9 July 2012

Cancer Stinks

Animals can smell cancer. This has been well documented, and was described to me by a woman who I met at my one-and-only group therapy session. She had a dog, and said that it would lie on her chest and sniff her left breast. She had already been through cancer three years previously, and assumed that he was sniffing at the residue of history. Not so. Her cancer had recurred and the dog was the first to notice. At the time that I met her, she was waiting for her test results. The fact that the tumour was malignant was certain, and she was waiting to learn the severity of the invasion.  Scary stuff.

I rarely think about recurrence. I’ve had all sorts of treatments, with one more to come, and in an effort to keep my recurrence rate down to the absolute minimum I’ve upped my coniferous vegetables, and am trying to cut down on booze and stress. Not to mention flax, all natural make-up, exercise, and therapy. 

The Face of a Genius
So I was quite alarmed with Jed lay down on top of me and started sniffing at my breast. It was last week, during the heat wave, and I came home from work and sprawled on the couch. Not in a pretty way, either. Basically sitting with my arms flung out, and my ass sliding off the bottom of the seat with my chin resting on my chest.  I also happened to be in Jed’s spot, and he was a bit pissed, so he jumped up and stared at me. Then he started sniffing. And when he gets a scent, his little eyebrows furrow, his whiskers start to wiggle, and his sniffing gets pretty intense. He inhaled a series of very quick deep hound-sniffs. And I was paralyzed. (Well, as paralyzed as one can be when lying like a rag doll who has been flung on the sofa, with a hairdo that looks like it’s been through a washing machine). But I was frozen – and stayed that way for about 30 seconds, seized by the first grip of fear of felt in about six months.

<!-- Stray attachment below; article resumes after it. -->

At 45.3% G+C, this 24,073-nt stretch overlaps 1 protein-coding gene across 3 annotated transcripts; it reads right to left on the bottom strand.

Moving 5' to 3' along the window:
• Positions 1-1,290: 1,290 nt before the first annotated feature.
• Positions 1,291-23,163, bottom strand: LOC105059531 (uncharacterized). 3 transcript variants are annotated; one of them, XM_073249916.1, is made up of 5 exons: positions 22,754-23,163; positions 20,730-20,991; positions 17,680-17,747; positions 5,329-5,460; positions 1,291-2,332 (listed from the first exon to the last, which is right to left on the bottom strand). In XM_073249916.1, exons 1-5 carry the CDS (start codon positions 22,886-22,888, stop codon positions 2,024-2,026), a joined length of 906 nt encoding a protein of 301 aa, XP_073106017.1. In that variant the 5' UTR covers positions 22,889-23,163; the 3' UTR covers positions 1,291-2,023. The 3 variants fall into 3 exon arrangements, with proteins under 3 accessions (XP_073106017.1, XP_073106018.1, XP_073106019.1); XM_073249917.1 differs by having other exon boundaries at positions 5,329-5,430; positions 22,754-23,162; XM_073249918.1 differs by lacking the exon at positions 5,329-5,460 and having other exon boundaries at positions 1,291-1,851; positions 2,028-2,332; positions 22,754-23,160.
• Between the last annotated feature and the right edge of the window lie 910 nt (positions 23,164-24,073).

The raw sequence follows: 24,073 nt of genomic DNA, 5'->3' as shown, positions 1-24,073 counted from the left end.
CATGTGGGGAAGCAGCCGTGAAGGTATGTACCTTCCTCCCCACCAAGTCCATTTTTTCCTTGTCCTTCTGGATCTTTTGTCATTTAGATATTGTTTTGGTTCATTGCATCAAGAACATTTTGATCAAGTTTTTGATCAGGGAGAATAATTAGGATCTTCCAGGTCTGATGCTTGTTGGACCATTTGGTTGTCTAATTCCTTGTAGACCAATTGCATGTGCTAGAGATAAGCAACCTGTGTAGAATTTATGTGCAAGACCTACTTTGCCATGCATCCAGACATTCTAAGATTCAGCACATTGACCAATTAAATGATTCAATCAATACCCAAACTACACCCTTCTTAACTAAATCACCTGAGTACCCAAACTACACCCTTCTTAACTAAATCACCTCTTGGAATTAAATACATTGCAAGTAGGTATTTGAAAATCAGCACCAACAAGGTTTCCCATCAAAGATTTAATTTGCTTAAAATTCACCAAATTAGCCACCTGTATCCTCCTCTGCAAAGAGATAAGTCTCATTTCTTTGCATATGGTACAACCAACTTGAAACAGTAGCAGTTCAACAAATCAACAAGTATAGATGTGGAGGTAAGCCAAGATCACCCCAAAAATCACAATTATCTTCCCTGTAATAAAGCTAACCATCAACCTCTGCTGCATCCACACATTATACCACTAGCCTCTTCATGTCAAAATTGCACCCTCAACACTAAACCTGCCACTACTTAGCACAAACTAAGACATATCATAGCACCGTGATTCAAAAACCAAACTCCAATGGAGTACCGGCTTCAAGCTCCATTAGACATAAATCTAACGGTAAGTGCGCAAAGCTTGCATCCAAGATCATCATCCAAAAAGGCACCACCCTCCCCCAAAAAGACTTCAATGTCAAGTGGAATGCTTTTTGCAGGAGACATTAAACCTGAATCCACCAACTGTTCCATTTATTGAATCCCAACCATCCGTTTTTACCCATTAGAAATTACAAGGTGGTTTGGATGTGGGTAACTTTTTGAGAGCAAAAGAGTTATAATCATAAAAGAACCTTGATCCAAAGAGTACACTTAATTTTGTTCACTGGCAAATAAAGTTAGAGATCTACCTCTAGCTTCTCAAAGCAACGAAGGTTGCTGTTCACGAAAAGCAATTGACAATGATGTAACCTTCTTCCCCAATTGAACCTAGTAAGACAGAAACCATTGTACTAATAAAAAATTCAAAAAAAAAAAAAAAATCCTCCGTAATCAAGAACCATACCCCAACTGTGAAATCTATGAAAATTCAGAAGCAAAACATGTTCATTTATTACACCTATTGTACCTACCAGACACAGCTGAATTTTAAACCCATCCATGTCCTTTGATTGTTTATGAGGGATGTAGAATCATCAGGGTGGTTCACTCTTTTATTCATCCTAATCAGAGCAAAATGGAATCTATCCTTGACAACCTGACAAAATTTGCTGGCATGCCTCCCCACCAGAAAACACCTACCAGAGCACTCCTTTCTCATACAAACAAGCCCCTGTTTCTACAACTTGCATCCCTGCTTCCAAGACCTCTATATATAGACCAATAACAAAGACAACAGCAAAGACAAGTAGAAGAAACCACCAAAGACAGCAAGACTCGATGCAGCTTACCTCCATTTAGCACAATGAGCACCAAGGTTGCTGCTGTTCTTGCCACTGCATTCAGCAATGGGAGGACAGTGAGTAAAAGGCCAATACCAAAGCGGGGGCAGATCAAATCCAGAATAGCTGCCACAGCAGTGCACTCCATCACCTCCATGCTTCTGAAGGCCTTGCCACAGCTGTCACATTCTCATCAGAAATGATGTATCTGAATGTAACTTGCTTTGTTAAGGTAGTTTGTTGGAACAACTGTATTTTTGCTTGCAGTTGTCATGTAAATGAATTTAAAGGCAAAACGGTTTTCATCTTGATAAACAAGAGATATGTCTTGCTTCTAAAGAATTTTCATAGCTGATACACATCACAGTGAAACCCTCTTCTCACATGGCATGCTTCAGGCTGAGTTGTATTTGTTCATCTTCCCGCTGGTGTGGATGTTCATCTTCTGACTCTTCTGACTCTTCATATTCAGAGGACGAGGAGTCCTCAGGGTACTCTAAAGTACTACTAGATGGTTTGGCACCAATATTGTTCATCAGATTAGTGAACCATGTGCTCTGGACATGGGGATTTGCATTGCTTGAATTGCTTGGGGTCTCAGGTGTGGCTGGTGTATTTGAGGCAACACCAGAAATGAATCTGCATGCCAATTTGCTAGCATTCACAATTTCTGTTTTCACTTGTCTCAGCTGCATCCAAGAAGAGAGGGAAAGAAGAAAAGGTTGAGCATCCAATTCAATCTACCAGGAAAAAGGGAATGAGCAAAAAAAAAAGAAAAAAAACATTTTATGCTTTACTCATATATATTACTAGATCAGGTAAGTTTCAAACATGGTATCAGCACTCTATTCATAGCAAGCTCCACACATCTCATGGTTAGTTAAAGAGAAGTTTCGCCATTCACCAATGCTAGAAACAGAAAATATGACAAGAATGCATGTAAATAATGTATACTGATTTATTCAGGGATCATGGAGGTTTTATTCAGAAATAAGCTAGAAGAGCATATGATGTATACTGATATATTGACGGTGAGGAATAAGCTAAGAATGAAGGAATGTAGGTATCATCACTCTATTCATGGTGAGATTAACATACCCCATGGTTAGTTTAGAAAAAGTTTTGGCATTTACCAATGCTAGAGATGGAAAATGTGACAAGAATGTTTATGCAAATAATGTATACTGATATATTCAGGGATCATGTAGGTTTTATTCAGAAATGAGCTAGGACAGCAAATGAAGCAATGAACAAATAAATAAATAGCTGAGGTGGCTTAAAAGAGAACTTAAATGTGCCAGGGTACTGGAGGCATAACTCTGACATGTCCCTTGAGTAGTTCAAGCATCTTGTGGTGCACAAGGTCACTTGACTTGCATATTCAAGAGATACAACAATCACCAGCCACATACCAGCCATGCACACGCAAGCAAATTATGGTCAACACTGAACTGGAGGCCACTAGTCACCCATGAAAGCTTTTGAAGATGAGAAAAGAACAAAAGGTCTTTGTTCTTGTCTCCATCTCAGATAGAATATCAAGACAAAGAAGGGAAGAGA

Then Jed stopped, and sighed, and plunked his big droopy head down on my white blouse and looked up at me with his bloodshot eyes. I couldn’t tell what he was thinking. Worried? Satisfied? Protective?

Later that day I was checking myself out in a mirror. As usual, my hair needed flattening and I was covered in dog hair. (But apart from that, lovely!) Then I noticed a brown speck on my shirt. After trying to wipe it away, I realized that the speck was actually inside my pocket. I plucked it out, and it was a piece of cookie! I nearly laughed out loud. What Jed smelled was not canceritis returnis, but just a tiny remnant of my afternoon snack – a morsel of a ginger cookie.

Knowing that the source of Jed’s interest was now between my fingers, and not actually inside of me, made me giddy. Jed of course had known that all along, and was waiting outside the washroom door for his reward. Which he got of course, because dogs are so much smarter than we. 

PS For all you cat lovers out there,  here’s a story about a cat who predicted 50 deaths in a retirement home. It’s either funny/morbid/scarey, depending on your mood.


  1. the Orangedalers09 July, 2012

    I hope Mitzi doesn't start hanging around suspiciously!! How do you know if she is waiting for you to go to the "Happy Hunting Grounds" or if she just wants to play or have a snack??

  2. Hmmm, good question. Not that I'm an expert, but I'd use process of elimination. Play with her a bit, then give her a cupcake, and see if that makes her happy.

  3. How did I miss this posting? Just reading it now - and I have only one comment....only YOU would put part of an uneaten cookie in your pocket and for this, I love you (as does Jed) xo